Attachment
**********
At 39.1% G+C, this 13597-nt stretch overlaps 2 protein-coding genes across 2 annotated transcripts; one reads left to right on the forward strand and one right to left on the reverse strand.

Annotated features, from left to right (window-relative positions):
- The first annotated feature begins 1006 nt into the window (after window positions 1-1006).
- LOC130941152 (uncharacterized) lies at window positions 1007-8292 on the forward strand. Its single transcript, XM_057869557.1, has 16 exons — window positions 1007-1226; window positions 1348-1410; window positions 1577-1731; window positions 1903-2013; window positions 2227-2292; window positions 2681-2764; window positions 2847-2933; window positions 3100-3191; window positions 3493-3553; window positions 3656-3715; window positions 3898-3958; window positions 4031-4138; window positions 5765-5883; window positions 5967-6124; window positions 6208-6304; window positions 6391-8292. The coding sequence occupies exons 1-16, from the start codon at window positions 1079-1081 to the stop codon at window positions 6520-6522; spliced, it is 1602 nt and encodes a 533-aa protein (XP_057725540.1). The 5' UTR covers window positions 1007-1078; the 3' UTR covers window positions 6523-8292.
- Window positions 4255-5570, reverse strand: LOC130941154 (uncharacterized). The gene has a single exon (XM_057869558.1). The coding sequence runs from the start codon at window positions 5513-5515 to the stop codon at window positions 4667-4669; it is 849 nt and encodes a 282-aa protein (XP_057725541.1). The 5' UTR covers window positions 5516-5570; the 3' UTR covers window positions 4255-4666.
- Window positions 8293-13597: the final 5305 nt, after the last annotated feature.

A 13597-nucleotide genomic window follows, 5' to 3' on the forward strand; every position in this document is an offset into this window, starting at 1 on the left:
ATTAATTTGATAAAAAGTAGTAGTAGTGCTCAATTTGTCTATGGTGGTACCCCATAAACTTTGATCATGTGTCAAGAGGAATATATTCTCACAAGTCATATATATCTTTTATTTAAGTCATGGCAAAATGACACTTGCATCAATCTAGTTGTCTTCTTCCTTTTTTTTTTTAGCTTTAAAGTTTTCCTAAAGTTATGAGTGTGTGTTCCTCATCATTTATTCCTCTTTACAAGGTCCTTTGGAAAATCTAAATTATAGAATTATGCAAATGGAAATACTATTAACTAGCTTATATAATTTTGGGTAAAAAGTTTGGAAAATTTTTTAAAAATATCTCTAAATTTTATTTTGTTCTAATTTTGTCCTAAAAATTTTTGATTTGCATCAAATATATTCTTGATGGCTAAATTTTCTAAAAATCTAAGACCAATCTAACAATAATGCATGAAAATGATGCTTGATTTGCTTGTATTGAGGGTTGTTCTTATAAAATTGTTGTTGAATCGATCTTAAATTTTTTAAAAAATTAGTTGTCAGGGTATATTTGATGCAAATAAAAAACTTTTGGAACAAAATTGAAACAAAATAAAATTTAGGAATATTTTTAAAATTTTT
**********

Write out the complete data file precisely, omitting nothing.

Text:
At 39.1% G+C, this 13597-nt stretch overlaps 2 protein-coding genes across 2 annotated transcripts; one reads left to right on the forward strand and one right to left on the reverse strand.

Annotated features, from left to right (window-relative positions):
- The first annotated feature begins 1006 nt into the window (after window positions 1-1006).
- LOC130941152 (uncharacterized) lies at window positions 1007-8292 on the forward strand. Its single transcript, XM_057869557.1, has 16 exons — window positions 1007-1226; window positions 1348-1410; window positions 1577-1731; window positions 1903-2013; window positions 2227-2292; window positions 2681-2764; window positions 2847-2933; window positions 3100-3191; window positions 3493-3553; window positions 3656-3715; window positions 3898-3958; window positions 4031-4138; window positions 5765-5883; window positions 5967-6124; window positions 6208-6304; window positions 6391-8292. The coding sequence occupies exons 1-16, from the start codon at window positions 1079-1081 to the stop codon at window positions 6520-6522; spliced, it is 1602 nt and encodes a 533-aa protein (XP_057725540.1). The 5' UTR covers window positions 1007-1078; the 3' UTR covers window positions 6523-8292.
- Window positions 4255-5570, reverse strand: LOC130941154 (uncharacterized). The gene has a single exon (XM_057869558.1). The coding sequence runs from the start codon at window positions 5513-5515 to the stop codon at window positions 4667-4669; it is 849 nt and encodes a 282-aa protein (XP_057725541.1). The 5' UTR covers window positions 5516-5570; the 3' UTR covers window positions 4255-4666.
- Window positions 8293-13597: the final 5305 nt, after the last annotated feature.

A 13597-nucleotide genomic window follows, 5' to 3' on the forward strand; every position in this document is an offset into this window, starting at 1 on the left:
ATTAATTTGATAAAAAGTAGTAGTAGTGCTCAATTTGTCTATGGTGGTACCCCATAAACTTTGATCATGTGTCAAGAGGAATATATTCTCACAAGTCATATATATCTTTTATTTAAGTCATGGCAAAATGACACTTGCATCAATCTAGTTGTCTTCTTCCTTTTTTTTTTTAGCTTTAAAGTTTTCCTAAAGTTATGAGTGTGTGTTCCTCATCATTTATTCCTCTTTACAAGGTCCTTTGGAAAATCTAAATTATAGAATTATGCAAATGGAAATACTATTAACTAGCTTATATAATTTTGGGTAAAAAGTTTGGAAAATTTTTTAAAAATATCTCTAAATTTTATTTTGTTCTAATTTTGTCCTAAAAATTTTTGATTTGCATCAAATATATTCTTGATGGCTAAATTTTCTAAAAATCTAAGACCAATCTAACAATAATGCATGAAAATGATGCTTGATTTGCTTGTATTGAGGGTTGTTCTTATAAAATTGTTGTTGAATCGATCTTAAATTTTTTAAAAAATTAGTTGTCAGGGTATATTTGATGCAAATAAAAAACTTTTGGAACAAAATTGAAACAAAATAAAATTTAGGAATATTTTTAAAATTTTT